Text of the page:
Workers Comp Fraud Retraction – Where’s The Fraud?
Last week, I wrote an article on how most workers comp adjuster work had improved quite a bit over the pandemic. My heart sank when I saw an article (thanks WorkCompCentral) this week where a workers comp adjuster fraud accusation and referral to the authorities was withdrawn due to lack of evidence. The workers comp fraud retraction seemed very unusual.
I avoid writing on Workers Comp fraud as a huge number of press outlets always ring the bell when any type of fraud whether by an employer, injured employee, medical provider, or carrier/TPA personnel. The Workers Comp “blogosphere” buzzed this week on the Workers Comp adjuster fraud retraction.
Almost 2,000 articles appear on this website, I have only written five (now six) articles on fraud.
One of the old workers comp statistics quoted often is that 3% of claims start with an element of fraud. After one year of providing benefits, the number rises tenfold to 30%.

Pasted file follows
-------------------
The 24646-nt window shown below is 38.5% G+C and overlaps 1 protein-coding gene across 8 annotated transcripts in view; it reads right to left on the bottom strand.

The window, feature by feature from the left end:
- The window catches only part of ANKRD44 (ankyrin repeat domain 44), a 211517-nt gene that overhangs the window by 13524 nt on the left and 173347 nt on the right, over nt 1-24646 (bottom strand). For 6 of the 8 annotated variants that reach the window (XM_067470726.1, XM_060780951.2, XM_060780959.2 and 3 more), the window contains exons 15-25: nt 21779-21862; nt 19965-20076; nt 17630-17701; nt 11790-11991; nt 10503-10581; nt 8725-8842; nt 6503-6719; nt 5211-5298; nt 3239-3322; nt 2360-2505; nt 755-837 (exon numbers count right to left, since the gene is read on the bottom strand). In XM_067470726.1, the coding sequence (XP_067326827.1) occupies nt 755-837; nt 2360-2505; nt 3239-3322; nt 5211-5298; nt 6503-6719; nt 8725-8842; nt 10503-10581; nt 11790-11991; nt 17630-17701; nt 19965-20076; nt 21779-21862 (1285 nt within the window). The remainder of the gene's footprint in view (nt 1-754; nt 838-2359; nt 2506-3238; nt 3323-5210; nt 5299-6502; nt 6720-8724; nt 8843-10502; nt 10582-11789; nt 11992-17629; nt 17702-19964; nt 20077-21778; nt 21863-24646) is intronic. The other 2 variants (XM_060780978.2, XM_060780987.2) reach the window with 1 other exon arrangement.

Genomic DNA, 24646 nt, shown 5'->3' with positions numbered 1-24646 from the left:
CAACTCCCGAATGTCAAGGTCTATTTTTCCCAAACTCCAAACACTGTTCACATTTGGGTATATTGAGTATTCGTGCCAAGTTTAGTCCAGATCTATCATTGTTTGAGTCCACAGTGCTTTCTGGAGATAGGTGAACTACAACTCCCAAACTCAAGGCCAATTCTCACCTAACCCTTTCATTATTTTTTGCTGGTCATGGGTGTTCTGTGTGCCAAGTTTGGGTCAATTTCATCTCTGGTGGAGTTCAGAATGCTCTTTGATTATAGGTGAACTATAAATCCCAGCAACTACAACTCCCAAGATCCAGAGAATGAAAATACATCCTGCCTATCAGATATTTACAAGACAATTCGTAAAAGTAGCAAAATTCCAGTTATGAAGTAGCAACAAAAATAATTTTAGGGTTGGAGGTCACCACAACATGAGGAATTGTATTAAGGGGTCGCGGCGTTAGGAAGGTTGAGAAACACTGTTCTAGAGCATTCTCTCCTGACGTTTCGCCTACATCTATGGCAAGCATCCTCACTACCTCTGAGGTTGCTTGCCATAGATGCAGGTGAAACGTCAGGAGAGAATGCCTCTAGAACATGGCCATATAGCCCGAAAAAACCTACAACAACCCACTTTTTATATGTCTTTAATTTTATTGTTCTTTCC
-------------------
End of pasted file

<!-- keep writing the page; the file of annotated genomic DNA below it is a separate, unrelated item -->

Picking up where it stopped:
I will not name any of the parties involved other than to say the injured employee was an up-and-coming actor. If you wish to read further, please check out this article.
One passage from the Variety that caught my eye was this quote from the county District attorney on the workers comp fraud retraction –
“After the charges were filed, the Workers Compensation Insurance claims adjuster retroactively changed his conclusion regarding her ability to work,” a D.A. spokesperson said in a statement.
There is always more to the story – so here is the original article where charges were filed.
My Experience With Workers Comp Fraud Prosecutions
My experience over the years when working on or consulting on claims adjusting nationwide is pursuing fraud on workers compensation claims resulted in an “0-for-30.” Many claim dollars and time were spent pursuing fraud with zero convictions. The charges were usually dropped as in this matter.
The Bottom Line
Should this actor have been pursued for workers comp fraud? Many developments happen over the life of a file. I cannot say the adjuster was wrong in referring the file to the authorities. Having to retract a “final decision” does not look good in print.
Without reviewing the claim file, one cannot lay the blame on any party. I do encourage reading both of the Variety articles linked to in this article and drawing your own conclusions.